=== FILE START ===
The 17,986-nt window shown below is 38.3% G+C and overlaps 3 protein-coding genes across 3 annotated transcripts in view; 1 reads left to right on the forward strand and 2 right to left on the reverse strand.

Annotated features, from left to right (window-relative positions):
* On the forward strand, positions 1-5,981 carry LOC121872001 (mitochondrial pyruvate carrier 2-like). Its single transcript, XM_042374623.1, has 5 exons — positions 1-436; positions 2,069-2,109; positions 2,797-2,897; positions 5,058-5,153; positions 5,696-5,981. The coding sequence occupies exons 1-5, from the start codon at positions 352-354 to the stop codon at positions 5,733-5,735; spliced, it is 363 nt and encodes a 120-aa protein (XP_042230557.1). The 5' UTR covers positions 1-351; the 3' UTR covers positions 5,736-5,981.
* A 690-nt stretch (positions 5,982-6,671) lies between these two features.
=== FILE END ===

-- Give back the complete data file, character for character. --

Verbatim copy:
The 17,986-nt window shown below is 38.3% G+C and overlaps 3 protein-coding genes across 3 annotated transcripts in view; 1 reads left to right on the forward strand and 2 right to left on the reverse strand.

Annotated features, from left to right (window-relative positions):
* On the forward strand, positions 1-5,981 carry LOC121872001 (mitochondrial pyruvate carrier 2-like). Its single transcript, XM_042374623.1, has 5 exons — positions 1-436; positions 2,069-2,109; positions 2,797-2,897; positions 5,058-5,153; positions 5,696-5,981. The coding sequence occupies exons 1-5, from the start codon at positions 352-354 to the stop codon at positions 5,733-5,735; spliced, it is 363 nt and encodes a 120-aa protein (XP_042230557.1). The 5' UTR covers positions 1-351; the 3' UTR covers positions 5,736-5,981.
* A 690-nt stretch (positions 5,982-6,671) lies between these two features.